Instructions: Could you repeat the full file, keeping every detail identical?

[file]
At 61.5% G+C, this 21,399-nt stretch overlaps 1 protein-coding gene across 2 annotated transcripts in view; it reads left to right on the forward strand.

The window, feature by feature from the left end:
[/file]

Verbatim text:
At 61.5% G+C, this 21,399-nt stretch overlaps 1 protein-coding gene across 2 annotated transcripts in view; it reads left to right on the forward strand.

The window, feature by feature from the left end: